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The Photonics Spotlight

Easier Self-Starting Passive Mode Locking for Short Lasers

Dr. Rüdiger Paschotta

Ref.: encyclopedia articles on self-starting mode locking, mode-locked lasers

When a passively mode-locked laser is turned on, it can take a while – hundreds or even many thousands of resonator round trips – until an ultrashort pulse is formed. In some cases, the initial pulse formation even requires some external intervention – the laser is not self-starting. An interesting question is how the length of the laser resonator should influence the ease of self-starting.

In a discussion with me, a well-known expert in the field once expressed the following thoughts. The longer the laser resonator, the larger will the ratio of peak power to average power during ultrashort pulse operation be, assuming that the pulse duration achieved is not strongly dependent on the resonator length. Therefore, a passively mode-locked laser with a long resonator has a stronger “incentive” for being in the mode-locked state, and should thus exhibit easier self-starting than a short laser.

However, practical experience tells us the opposite. For example, Kerr lens mode-locked titanium–sapphire lasers usually have a resonator length of the order of 1 m or more, and often are not reliably self-starting, while some miniature Ti:sapphire lasers, also Kerr lens mode-locked, start quite easily. Also, in the very few cases where I saw a SESAM mode-locked laser with non-reliable self-starting, this always was a rather long one. Why is this?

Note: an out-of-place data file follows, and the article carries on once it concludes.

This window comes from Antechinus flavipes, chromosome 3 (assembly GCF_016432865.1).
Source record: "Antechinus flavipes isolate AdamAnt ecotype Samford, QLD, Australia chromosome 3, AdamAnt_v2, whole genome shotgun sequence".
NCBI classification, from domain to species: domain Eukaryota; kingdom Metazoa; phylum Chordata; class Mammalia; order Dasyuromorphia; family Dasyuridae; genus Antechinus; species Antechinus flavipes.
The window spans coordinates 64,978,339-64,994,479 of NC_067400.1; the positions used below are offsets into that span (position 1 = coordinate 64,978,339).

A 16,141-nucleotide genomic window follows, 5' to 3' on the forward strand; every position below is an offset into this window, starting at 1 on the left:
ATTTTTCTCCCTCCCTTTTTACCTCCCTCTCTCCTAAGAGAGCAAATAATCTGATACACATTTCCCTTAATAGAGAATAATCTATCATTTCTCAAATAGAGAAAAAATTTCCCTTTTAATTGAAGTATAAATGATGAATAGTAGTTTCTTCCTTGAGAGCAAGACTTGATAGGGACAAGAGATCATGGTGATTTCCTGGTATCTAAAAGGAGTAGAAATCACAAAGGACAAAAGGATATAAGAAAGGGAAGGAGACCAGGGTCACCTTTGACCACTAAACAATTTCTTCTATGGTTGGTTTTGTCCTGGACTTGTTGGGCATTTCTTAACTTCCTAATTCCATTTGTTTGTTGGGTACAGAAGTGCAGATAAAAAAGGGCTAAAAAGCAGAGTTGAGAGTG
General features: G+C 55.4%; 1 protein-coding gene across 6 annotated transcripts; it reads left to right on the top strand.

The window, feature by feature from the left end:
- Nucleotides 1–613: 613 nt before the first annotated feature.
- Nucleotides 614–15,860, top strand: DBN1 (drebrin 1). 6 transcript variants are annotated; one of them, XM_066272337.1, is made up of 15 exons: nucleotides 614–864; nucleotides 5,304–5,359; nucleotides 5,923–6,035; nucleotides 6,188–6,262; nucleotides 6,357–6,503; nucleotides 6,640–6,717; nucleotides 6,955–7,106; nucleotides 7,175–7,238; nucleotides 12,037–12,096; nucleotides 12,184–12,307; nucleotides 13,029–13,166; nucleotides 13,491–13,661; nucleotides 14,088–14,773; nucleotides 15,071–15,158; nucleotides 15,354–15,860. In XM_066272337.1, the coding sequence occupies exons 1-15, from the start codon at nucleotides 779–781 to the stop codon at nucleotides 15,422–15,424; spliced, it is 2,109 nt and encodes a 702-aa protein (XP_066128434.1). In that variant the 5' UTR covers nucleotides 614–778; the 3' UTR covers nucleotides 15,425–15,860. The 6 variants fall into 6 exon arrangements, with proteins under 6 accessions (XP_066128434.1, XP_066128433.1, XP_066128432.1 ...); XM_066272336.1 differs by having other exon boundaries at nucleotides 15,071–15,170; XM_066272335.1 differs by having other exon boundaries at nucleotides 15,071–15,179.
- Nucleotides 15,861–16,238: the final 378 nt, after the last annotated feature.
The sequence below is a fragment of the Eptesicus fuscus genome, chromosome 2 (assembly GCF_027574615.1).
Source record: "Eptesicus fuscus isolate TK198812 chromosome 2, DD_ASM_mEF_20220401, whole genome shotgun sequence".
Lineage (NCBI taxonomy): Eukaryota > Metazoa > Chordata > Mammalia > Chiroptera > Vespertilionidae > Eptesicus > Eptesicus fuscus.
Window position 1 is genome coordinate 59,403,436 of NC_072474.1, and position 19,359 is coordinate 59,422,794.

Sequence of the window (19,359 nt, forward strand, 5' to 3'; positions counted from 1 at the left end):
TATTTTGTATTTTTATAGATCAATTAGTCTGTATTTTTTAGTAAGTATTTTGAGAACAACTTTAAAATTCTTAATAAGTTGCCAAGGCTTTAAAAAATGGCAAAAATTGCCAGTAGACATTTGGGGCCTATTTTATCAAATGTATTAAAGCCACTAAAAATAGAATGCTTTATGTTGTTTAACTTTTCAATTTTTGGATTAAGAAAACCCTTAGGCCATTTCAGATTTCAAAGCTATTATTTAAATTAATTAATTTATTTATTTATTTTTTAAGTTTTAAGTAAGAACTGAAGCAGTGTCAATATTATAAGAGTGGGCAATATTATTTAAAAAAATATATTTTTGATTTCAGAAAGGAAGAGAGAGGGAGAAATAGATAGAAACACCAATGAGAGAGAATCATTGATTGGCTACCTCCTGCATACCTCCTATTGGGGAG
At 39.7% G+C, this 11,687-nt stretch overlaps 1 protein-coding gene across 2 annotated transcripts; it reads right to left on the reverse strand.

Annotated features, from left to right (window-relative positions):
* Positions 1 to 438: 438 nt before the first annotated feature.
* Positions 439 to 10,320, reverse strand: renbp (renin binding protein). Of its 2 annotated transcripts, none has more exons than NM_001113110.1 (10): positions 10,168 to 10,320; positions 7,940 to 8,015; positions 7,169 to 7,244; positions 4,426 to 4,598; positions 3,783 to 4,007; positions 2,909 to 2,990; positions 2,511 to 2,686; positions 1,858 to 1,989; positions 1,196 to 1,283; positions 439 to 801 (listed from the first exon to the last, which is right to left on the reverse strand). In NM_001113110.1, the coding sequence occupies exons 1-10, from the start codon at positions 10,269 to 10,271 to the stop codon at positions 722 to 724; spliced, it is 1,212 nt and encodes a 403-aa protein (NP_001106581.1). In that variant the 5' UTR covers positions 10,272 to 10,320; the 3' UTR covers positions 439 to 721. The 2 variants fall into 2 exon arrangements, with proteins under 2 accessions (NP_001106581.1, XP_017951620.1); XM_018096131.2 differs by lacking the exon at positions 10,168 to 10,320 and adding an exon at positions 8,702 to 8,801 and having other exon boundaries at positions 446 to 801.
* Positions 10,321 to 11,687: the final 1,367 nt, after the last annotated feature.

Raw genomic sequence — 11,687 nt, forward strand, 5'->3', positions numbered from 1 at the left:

The issue can be understood by considering the degree of saturation of the saturable absorber. The laser design must be made so that a reasonable degree of saturation is achieved during normal mode-locked operation. For a long-resonator laser, however, this means that the absorber saturation in the start-up phase is very weak, just because the peak power is still so far below the final peak power. Therefore, the absorber does very little to start the mode locking, and the tiniest disturbing effect (e.g. resulting from weak parasitic reflections) may prevent the pulse build-up. If one would design a laser so that it has any significant absorber saturation in the start-up phase, the absorber would be totally over-saturated during normal operation, and thus not work well: it could e.g. exhibit instabilities related to multiple circulating pulses, or at least produce longer pulses than necessary.

Finally, concerning “incentives”: a laser is not cute enough to anticipate that it could have lower resonator losses if it would produce shorter pulses. Therefore, such an incentive cannot work.

This article is a posting of the Photonics Spotlight, authored by Dr. Rüdiger Paschotta. You may link to this page, because its location is permanent. See also the Encyclopedia of Laser Physics and Technology.

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